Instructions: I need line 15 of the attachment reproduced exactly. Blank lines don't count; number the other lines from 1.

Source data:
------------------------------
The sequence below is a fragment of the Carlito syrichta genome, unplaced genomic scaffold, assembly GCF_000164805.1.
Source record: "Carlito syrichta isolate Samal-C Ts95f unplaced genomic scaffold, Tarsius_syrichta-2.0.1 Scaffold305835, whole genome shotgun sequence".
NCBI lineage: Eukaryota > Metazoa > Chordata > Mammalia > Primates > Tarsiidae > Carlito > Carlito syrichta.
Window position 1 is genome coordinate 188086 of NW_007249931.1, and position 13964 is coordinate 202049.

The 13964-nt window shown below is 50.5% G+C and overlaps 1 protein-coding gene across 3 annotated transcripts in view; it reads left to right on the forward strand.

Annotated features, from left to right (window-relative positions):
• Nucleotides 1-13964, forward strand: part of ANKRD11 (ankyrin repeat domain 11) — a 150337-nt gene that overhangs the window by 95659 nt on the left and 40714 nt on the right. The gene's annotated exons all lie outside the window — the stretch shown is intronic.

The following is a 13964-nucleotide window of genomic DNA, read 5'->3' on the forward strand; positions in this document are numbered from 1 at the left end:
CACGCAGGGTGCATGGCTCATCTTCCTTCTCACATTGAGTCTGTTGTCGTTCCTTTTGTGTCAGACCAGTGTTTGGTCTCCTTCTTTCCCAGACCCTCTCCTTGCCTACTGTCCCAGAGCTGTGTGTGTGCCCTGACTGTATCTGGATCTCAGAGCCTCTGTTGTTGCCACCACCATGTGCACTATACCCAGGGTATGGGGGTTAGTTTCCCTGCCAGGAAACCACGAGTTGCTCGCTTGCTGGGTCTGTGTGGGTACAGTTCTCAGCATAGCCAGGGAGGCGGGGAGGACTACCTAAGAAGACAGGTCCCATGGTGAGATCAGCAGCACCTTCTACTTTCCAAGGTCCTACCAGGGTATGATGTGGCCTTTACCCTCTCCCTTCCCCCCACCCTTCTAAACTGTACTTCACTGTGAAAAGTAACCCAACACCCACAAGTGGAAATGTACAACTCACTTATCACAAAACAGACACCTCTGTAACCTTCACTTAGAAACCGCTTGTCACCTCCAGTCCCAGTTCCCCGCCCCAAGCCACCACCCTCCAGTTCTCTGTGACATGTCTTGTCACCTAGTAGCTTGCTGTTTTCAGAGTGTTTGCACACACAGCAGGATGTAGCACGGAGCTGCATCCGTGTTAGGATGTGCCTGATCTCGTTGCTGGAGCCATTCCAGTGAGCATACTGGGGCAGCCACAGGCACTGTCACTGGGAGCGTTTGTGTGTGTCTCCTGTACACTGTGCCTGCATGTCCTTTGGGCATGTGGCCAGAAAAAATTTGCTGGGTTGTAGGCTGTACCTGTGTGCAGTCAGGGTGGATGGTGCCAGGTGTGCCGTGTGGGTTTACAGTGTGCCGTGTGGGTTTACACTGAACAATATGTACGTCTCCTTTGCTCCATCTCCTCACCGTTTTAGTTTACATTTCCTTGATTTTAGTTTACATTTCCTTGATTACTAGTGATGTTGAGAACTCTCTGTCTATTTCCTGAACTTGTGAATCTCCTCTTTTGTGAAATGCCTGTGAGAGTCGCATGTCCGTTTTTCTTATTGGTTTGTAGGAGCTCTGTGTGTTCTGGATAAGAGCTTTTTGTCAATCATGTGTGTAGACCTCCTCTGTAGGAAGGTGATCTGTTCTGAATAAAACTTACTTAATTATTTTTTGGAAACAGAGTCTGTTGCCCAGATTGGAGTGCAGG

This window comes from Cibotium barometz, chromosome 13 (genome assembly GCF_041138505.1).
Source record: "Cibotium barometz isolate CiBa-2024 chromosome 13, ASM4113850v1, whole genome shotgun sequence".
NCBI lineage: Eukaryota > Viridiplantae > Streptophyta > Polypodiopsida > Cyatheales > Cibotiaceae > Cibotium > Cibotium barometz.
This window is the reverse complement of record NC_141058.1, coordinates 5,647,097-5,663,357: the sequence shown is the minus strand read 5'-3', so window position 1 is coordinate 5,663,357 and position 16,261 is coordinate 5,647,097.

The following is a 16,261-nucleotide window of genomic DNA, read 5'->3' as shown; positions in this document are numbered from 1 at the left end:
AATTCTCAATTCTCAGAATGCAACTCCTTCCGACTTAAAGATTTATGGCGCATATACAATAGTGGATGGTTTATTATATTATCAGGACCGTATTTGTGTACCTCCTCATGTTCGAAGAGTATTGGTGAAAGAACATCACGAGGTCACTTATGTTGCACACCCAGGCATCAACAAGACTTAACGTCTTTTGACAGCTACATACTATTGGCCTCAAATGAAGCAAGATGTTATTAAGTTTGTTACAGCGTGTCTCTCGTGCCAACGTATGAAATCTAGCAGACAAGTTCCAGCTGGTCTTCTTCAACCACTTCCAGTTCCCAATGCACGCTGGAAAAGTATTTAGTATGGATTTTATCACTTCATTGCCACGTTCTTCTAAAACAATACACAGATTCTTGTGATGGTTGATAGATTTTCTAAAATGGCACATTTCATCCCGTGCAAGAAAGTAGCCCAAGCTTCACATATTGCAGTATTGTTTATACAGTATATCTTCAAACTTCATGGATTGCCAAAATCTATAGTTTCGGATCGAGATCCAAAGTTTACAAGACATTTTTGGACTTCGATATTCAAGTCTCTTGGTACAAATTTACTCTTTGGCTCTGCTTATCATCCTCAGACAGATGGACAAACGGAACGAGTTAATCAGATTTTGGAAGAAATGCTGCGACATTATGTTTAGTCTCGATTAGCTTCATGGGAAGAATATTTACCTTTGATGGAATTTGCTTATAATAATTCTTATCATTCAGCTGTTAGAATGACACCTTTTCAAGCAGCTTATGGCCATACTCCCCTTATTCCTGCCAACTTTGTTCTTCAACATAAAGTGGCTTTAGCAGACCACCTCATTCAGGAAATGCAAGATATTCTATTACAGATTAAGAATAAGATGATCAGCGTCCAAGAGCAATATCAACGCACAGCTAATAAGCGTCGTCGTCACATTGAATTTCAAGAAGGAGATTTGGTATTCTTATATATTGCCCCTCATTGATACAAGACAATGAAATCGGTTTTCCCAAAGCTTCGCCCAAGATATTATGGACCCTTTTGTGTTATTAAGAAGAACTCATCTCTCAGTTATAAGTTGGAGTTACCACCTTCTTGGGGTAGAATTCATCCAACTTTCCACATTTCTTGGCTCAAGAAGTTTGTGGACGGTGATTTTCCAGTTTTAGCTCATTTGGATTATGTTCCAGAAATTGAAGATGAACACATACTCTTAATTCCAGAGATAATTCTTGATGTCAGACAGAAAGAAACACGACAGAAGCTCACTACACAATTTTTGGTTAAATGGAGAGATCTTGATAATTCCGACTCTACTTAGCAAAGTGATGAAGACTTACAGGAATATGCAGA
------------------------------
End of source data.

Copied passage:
AATTCTCAATTCTCAGAATGCAACTCCTTCCGACTTAAAGATTTATGGCGCATATACAATAGTGGATGGTTTATTATATTATCAGGACCGTATTTGTGTACCTCCTCATGTTCGAAGAGTATTGGTGAAAGAACATCACGAGGTCACTTATGTTGCACACCCAGGCATCAACAAGACTTAACGTCTTTTGACAGCTACATACTATTGGCCTCAAATGAAGCAAGATGTTATTAAGTTTGTTACAGCGTGTCTCTCGTGCCAACGTATGAAATCTAGCAGACAAGTTCCAGCTGGTCTTCTTCAACCACTTCCAGTTCCCAATGCACGCTGGAAAAGTATTTAGTATGGATTTTATCACTTCATTGCCACGTTCTTCTAAAACAATACACAGATTCTTGTGATGGTTGATAGATTTTCTAAAATGGCACATTTCATCCCGTGCAAGAAAGTAGCCCAAGCTTCACATATTGCAGTATTGTTTATACAGTATATCTTCAAACTTCATGGATTGCCAAAATCTATAGTTTCGGATCGAGATCCAAAGTTTACAAGACATTTTTGGACTTCGATATTCAAGTCTCTTGGTACAAATTTACTCTTTGGCTCTGCTTATCATCCTCAGACAGATGGACAAACGGAACGAGTTAATCAGATTTTGGAAGAAATGCTGCGACATTATGTTTAGTCTCGATTAGCTTCATGGGAAGAATATTTACCTTTGATGGAATTTGCTTATAATAATTCTTATCATTCAGCTGTTAGAATGACACCTTTTCAAGCAGCTTATGGCCATACTCCCCTTATTCCTGCCAACTTTGTTCTTCAACATAAAGTGGCTTTAGCAGACCACCTCATTCAGGAAATGCAAGATATTCTATTACAGATTAAGAATAAGATGATCAGCGTCCAAGAGCAATATCAACGCACAGCTAATAAGCGTCGTCGTCACATTGAATTTCAAGAAGGAGATTTGGTATTCTTATATATTGCCCCTCATTGATACAAGACAATGAAATCGGTTTTCCCAAAGCTTCGCCCAAGATATTATGGACCCTTTTGTGTTATTAAGAAGAACTCATCTCTCAGTTATAAGTTGGAGTTACCACCTTCTTGGGGTAGAATTCATCCAACTTTCCACATTTCTTGGCTCAAGAAGTTTGTGGACGGTGATTTTCCAGTTTTAGCTCATTTGGATTATGTTCCAGAAATTGAAGATGAACACATACTCTTAATTCCAGAGATAATTCTTGATGTCAGACAGAAAGAAACACGACAGAAGCTCACTACACAATTTTTGGTTAAATGGAGAGATCTTGATAATTCCGACTCTACTTAGCAAAGTGATGAAGACTTACAGGAATATGCAGA